HL Deb 13 March 1978 vol 389 cc1049-52

3.13 p.m.


My Lords, I beg leave to ask the Question which stands in my name on the Order Paper.

The Question was as follows:

To ask Her Majesty's Government when they expect to make a start on the rebuilding of Hammersmith Hospital.


My Lords, the capital strategy recently agreed by the North-West Thames Regional Health Authority makes provision for a major building scheme of some £9 million to begin not later than 1985–86. The scheme is likely to involve the replacement of some of the hospital's least satisfactory departments.


My Lords, in thanking the Minister for that reply, which I do not think he will expect me to regard as wholly satisfactory, I should like to ask whether he is aware that, although this hospital attracts large numbers of qualified doctors from every country in the world for training as consultants and specialists, it is still housed in "poor law" buildings more than 75 years old—many of them, indeed, considerably more than 75 years old? Is the noble Lord aware that plans for the rebuilding were approved by the Department, the decanting buildings set up, and a date agreed, I believe, for the commencement of rebuilding before the reorganisation of the Service nearly five years ago? Will he impress upon his right honourable friend and upon the Area Health Authority the urgency of starting this rebuilding before the plans already approved are so far out of date that it becomes necessary to start the whole long process again ab initio?


My Lords, we would accept without question that this is a most unsatisfactory state of affairs. We recognise that the buildings are old, cramped, and inadequate. We recognise that a hospital like the Hammersmith Hospital, with not only its national, but also its international reputation, certainly deserves far better buildings than it has and much better accommodation and facilities. Having said that, I am sure that the noble Lord will know what was the position in 1974. I do not want to say to the noble Lord that it is a pity that something was not done about this between 1970 and 1974; we will let that pass. But in 1974 it became necessary to curtail expenditure severely, as noble Lords know. This was for reasons quite beyond the control of the Government—I do not want to go into the oil situation. This hospital, along with a large number of others, has suffered consequently. I know that it is the Government's intention to do for Hammersmith what it wants at the earliest possible opportunity.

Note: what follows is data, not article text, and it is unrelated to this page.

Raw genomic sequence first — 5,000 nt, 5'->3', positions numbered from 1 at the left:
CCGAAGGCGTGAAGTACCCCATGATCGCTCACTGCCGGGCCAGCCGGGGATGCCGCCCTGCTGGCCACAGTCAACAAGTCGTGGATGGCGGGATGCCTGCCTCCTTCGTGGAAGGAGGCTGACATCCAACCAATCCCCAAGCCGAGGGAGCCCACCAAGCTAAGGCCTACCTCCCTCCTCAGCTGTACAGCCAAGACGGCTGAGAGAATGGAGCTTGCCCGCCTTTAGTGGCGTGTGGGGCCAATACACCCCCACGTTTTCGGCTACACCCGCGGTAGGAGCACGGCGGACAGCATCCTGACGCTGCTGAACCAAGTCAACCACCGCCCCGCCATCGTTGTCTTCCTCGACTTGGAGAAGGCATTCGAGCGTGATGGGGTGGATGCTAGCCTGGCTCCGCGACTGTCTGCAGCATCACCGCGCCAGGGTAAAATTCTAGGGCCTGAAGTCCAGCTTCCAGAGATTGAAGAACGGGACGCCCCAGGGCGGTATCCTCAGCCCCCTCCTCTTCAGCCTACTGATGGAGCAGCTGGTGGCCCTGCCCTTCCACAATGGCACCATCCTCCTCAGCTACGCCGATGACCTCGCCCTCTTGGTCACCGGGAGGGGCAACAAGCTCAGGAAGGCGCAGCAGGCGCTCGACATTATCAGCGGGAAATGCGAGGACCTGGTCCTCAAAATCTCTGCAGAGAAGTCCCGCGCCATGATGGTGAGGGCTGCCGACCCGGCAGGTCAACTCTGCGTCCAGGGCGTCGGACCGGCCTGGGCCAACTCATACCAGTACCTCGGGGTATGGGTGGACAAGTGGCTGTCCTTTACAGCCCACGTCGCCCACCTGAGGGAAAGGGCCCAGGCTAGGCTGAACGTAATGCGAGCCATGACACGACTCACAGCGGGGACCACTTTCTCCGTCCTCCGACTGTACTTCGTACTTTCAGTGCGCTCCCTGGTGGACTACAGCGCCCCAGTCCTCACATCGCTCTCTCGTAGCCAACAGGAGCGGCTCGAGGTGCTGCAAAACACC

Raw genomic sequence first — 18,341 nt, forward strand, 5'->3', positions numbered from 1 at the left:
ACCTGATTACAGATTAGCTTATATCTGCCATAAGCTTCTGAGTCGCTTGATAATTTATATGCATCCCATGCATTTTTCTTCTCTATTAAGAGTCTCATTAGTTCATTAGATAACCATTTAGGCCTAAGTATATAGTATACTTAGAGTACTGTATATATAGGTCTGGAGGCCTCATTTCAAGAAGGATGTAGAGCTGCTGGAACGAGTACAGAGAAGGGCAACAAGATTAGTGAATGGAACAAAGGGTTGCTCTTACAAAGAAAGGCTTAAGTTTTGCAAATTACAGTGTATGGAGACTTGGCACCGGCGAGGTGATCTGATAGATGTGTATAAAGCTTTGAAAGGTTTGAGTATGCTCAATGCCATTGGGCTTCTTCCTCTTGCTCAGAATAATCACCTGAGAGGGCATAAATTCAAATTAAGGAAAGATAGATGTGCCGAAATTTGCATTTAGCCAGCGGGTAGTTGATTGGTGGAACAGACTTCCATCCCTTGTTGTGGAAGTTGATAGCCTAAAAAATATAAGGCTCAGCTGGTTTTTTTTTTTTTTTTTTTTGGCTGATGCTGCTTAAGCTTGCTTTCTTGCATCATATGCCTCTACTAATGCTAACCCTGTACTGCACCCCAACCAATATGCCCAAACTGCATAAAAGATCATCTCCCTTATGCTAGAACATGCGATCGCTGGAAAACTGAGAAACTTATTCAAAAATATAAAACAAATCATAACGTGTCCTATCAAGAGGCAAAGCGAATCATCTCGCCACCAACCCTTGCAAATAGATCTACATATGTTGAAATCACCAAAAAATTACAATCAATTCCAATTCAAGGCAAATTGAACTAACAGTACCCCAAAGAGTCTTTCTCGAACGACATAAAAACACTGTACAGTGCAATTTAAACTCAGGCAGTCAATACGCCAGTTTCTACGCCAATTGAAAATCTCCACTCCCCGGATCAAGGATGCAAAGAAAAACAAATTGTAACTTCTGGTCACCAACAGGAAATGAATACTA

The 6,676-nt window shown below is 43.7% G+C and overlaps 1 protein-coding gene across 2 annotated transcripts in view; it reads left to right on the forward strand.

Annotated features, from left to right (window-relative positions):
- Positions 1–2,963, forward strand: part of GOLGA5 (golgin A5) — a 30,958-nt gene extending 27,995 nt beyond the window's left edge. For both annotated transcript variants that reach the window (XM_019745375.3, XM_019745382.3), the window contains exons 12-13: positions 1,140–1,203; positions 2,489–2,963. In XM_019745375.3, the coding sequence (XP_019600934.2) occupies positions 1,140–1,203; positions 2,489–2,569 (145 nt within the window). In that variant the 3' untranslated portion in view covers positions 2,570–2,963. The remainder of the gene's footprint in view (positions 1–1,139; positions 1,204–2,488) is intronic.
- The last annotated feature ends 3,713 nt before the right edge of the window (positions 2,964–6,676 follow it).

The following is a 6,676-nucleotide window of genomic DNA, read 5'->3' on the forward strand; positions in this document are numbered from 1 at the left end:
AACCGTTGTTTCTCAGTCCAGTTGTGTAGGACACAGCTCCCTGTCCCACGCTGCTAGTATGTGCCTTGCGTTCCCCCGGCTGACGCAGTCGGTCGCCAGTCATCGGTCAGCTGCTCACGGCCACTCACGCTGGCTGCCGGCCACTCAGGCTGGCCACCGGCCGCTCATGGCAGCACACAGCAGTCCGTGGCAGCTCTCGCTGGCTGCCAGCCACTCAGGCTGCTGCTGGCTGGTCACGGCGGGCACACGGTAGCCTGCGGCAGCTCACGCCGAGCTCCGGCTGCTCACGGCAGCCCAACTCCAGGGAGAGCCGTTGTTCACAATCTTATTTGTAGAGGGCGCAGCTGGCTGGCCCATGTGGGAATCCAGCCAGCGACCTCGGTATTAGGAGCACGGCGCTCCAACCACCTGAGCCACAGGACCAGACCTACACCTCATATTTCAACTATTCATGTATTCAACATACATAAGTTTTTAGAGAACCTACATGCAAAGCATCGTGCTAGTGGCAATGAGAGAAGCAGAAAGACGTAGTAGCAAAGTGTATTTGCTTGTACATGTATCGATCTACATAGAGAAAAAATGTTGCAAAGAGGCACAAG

My Lords, as a friend of Hammersmith Hospital, I should like to ask the Minister whether he is aware that, despite the remarkable reputation of the hospital for surgery and matters involving heart complaints, blood circulation, and kidneys, as well as in other respects—which brings consultants from all parts of the world—the state of the buildings now represents absolute chaos, notwithstanding the splendid accommodation for Commonwealth students, while wards which were in the old infirmary are being occupied and conditions are crowded and cramped, as I know from experience? Will Her Majesty's Government give priority to the rebuilding of this famous hospital?


My Lords, I thought that I had been through most of those points in reply to the noble Lord, Lord Cottesloe, and I thought that I also said that provision is being made, in agreement with the North-West Thames Regional Health Authority, to spend £9 million on providing some of the buildings needed. The noble Lord, Lord Cottesloe, also referred to a point regarding the future—and I missed this earlier. I believe that we must look at the plans, because it may be necessary to undertake some revision of them to take account of the new developments in treatment and in medical and nursing techniques which perhaps will call for a different type of accommodation in the 1980s from that which would have been the case a few years ago.